A natural question is what is behind the historically high profits of ethanol producers during the last year? Figure 2 provides the answer by plotting the three main determinants of ethanol profitability: i) ethanol prices, ii) dried distillers grains solubles (DDGS) prices, and iii) corn prices. The prices for each series are presented as a percentage of the value on March 15, 2013 in order to directly compare the price movements. The figure reveals that all three prices declined during the last year, but corn prices declined much more than ethanol and DDGS prices. For example, on the last date for each series, March 7, 2014, the prices for ethanol, DDGS, and corn were 88, 85, and 62 percent, respectively, of their levels on March 15, 2013. Since ethanol and DDGS are outputs and corn is an input, this is a prescription for strong ethanol processing margins.
There are reasons to suspect that the recent run of profits is unlikely to continue for an extended period of time. First, DDGS prices have reached unprecedented levels relative to corn and soybean meal prices (see the post here). Second, there is a documented “co-integrating” relationship between ethanol and corn prices (see the paper by Mallory, Irwin, and Hays for a formal analysis), which simply means that the relationship between ethanol and corn prices tends to revert to levels implied by an equilibrium long-run level of ethanol production profitability. If the ethanol price is too high relative to corn prices, then either the ethanol price must fall or the corn price must rise. For any particular episode it is difficult to know which price will bear the brunt of the adjustment, but history shows that such an adjustment is the norm. If corn prices are now driving ethanol prices due to the E10 blend wall, as argued in this farmdoc daily post, then one would expect ethanol prices to do the bulk of the adjusting.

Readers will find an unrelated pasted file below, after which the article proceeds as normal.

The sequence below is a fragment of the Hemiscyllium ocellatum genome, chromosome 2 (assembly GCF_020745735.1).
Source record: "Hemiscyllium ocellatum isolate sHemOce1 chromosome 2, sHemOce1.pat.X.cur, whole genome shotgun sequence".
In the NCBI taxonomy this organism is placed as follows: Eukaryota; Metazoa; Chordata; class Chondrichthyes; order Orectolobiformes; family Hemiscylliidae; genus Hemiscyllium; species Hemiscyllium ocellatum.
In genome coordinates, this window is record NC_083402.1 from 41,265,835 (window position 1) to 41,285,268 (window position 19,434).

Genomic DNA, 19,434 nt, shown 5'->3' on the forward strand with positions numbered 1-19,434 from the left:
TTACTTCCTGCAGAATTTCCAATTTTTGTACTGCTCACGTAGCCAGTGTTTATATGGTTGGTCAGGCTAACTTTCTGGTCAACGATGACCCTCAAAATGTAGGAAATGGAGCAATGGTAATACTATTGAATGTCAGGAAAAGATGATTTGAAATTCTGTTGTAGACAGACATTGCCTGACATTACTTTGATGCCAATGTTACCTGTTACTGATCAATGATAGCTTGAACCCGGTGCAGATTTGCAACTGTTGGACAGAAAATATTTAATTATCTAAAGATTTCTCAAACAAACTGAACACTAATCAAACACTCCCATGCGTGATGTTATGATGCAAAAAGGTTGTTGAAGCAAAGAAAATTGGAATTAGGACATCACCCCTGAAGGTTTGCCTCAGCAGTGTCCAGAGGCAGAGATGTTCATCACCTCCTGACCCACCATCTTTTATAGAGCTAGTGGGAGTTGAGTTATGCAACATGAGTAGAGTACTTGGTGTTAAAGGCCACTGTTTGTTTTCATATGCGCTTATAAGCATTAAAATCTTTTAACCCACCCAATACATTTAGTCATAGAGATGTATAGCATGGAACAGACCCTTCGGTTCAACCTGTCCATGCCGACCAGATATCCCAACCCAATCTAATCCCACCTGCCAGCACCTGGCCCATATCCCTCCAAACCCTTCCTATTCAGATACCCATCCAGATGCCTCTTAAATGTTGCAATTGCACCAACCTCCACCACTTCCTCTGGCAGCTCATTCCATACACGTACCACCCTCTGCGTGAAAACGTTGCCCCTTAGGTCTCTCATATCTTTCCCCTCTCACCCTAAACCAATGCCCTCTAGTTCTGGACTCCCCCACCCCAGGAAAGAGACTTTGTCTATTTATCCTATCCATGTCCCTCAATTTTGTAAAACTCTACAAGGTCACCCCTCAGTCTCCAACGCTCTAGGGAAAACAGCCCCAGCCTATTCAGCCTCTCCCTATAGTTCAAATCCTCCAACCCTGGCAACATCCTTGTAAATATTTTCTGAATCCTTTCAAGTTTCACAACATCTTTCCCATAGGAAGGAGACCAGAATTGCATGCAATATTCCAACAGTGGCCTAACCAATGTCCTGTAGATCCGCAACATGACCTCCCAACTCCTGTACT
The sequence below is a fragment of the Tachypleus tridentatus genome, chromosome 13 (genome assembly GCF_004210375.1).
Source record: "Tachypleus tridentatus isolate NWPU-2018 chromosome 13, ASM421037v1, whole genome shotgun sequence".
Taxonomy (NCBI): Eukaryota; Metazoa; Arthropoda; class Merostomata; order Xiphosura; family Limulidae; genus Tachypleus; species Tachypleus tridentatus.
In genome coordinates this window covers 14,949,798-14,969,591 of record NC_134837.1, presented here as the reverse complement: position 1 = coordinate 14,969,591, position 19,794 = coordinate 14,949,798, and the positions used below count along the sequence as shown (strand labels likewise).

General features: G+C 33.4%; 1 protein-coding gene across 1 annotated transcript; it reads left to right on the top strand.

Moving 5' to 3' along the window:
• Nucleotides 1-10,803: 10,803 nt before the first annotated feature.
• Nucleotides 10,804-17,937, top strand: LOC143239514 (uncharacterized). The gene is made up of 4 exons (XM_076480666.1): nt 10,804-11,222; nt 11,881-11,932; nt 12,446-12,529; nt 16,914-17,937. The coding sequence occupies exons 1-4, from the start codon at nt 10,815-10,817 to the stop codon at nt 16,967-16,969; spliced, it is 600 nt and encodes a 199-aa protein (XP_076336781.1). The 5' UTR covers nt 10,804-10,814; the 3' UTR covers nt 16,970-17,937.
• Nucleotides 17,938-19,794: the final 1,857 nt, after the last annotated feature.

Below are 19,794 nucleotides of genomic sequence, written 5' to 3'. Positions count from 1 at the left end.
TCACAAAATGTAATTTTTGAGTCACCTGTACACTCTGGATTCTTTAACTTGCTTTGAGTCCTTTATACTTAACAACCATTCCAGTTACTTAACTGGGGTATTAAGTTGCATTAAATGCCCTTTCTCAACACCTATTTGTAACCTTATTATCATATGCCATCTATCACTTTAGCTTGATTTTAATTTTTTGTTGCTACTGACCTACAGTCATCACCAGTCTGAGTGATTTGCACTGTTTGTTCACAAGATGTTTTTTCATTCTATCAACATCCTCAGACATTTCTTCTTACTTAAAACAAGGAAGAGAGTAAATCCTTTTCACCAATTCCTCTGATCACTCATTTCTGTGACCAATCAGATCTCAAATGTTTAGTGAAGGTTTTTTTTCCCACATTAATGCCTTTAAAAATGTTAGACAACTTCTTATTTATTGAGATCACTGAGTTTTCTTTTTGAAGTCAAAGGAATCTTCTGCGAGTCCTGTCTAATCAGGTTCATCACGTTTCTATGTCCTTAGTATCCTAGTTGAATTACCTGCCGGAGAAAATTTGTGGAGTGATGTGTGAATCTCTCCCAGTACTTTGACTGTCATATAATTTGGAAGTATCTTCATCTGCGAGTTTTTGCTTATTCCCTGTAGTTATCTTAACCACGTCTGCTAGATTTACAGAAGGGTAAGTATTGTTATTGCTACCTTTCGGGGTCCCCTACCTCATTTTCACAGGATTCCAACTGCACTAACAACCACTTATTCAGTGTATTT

Finally, it is helpful to aggregate the profit margins over an annual horizon in order to see broader trends in estimated ethanol plant profitability. Figure 3 shows total annual profits net of variable and fixed costs for each calendar year between 2007 and 2013. Profits are presented in terms of both total dollar returns to equity holders and percent return to equity. Profits were highest in 2007 at $25 million, with 2013 profits of $23 million only slightly smaller. Driven by the high drought-driven corn prices, lowest profits occurred in 2012 with a loss of $7.3 million. Averages for the seven years were $7.4 million and 5.8 percent, respectively. The total cumulative return to equity holders for the period was $51.5 million.
Recent headlines about biofuel policies paint a very negative picture of the biofuel industry. It might then be surprising to learn that ethanol producers over the last year have enjoyed one of their best periods of profitability ever. This has been driven by a drop in corn prices that substantially exceeded the declines in ethanol and DDGS prices. As a result, the ethanol production industry is on a much sounder financial footing after being ravaged by drought-related losses in 2012. A farmdoc daily post next week will examine recent trends in biodiesel production profits.